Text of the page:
Monday, 8 June 2015

Episode Forty: Grieving

Warning - some of the content of this post might be upsetting to some readers.

Our cat died. Our poor old, eighteen year old cat that was a big part of our family finally left us. We knew it was coming as she was very old and was starting to look a bit frail, however it was still a very sad shock for us all.

As parents, my wife and I knew that there was going to be some difficult discussions and questions coming about our cat Porridge's passing. When Porridge died we jumped headfirst into the honesty and tried not to hide anything about the experience from our children. This included letting them see her (although she was hit by a car there was no blood or visible trauma which was a blessing), letting them touch her and talking about the realities of death. We didn't tell them she'd gone to live on a farm or anything fanciful - just the truth.

We found a place to bury her behind the house and I started digging. The children were keen to be involved and asked for turns with the spade so I let them. I was glad they were asking to be involved in what was a pretty crummy situation.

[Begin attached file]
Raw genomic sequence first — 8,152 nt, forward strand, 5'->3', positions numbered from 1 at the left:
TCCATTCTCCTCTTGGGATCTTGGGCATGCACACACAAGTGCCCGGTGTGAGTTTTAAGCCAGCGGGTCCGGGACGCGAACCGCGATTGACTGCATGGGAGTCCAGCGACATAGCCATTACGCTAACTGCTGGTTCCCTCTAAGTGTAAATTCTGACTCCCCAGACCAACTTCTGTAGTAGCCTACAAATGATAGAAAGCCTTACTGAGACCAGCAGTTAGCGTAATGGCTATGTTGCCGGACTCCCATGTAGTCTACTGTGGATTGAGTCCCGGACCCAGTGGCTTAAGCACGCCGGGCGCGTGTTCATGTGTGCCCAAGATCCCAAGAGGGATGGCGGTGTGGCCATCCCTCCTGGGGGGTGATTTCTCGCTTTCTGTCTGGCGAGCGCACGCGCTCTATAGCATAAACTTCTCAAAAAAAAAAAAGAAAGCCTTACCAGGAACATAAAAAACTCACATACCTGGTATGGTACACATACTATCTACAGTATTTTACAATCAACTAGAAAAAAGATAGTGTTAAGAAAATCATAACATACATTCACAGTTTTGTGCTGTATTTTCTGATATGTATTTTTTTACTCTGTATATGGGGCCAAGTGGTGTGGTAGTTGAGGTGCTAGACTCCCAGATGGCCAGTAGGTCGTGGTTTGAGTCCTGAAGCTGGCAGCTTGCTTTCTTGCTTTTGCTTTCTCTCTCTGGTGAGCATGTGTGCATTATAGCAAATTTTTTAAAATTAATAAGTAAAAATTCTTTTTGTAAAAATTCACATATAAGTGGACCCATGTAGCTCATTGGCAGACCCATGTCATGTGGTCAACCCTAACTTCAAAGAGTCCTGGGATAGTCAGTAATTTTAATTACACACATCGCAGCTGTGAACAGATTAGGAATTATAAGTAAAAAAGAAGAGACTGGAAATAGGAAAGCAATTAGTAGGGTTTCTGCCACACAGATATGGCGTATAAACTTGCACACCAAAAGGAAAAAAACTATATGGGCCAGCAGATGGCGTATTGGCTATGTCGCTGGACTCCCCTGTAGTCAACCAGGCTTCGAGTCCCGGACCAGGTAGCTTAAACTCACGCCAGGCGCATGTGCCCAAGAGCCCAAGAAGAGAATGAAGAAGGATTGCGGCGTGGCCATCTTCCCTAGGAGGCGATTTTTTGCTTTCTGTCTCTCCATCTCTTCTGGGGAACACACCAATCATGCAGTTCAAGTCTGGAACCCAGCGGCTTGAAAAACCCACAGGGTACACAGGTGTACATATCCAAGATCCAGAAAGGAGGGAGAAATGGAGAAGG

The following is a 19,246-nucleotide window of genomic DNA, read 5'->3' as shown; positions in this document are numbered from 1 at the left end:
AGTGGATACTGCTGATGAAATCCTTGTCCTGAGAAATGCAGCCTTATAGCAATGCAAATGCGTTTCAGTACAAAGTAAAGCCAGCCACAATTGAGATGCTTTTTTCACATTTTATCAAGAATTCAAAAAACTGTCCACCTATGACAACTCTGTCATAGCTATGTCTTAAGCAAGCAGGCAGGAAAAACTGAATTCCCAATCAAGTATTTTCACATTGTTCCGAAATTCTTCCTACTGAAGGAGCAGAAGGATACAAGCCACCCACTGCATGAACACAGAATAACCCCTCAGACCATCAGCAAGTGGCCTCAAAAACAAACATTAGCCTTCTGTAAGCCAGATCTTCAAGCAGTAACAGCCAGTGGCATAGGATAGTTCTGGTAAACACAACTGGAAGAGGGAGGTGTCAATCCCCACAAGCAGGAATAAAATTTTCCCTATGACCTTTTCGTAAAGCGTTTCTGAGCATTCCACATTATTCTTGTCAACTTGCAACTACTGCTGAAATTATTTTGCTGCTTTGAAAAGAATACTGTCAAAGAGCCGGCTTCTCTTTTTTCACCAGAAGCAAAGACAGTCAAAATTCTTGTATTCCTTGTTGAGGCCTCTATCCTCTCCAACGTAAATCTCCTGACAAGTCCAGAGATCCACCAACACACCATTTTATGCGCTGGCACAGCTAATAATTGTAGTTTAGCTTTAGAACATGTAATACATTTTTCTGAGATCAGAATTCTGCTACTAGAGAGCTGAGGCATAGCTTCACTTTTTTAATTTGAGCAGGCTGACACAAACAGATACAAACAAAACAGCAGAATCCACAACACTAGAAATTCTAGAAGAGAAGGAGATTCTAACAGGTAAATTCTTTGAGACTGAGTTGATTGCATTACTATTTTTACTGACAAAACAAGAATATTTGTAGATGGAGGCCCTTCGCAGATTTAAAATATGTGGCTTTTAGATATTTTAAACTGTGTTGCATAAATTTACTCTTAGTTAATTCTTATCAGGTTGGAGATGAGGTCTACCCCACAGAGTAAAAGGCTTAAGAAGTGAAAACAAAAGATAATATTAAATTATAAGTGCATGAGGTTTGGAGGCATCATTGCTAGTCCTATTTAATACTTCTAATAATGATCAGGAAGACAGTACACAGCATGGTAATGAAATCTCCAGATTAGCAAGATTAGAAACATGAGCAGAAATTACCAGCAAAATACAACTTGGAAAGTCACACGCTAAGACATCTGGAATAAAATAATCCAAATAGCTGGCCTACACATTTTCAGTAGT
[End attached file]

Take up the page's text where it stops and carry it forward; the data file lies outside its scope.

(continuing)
To see them comfort each other in their grief was both heartbreaking and heartwarming. Loss isn't easy and to see the children hugging each other and talking through their thoughts and feelings made me feel hopeful for any future times of grief they'll go through together.

I have to say that a lot of their tricky or left-of-centre questions were helpfully answered by a book that we already had in the bookcase: 'I Miss You - A First Look At Death' by Pat Thomas (this can be purchased here). It's a great book that talks quite matter-of-factly about the nature of living things dying but also covers the emotions that go with grief quite tenderly.

I personally don't have a great amount of experience with the loss of loved ones so this whole experience was important to me to share with my children. I wanted them to know that feeling sad or asking crazy questions is perfectly normal and OK in our house. That if they wanted to poke and prod their cat's lifeless body that was fine. If they wanted to put flowers in the grave, that wasn't a problem. If they were worried about the soil being thrown on top of their cat's body, that wasn't a silly thing to think. It was also important for them to see their parents crying and feeling sad about saying goodbye to a family member they loved.

In the end, I was pretty thankful to that cat for all that it taught our children while it was alive and finally when she died.

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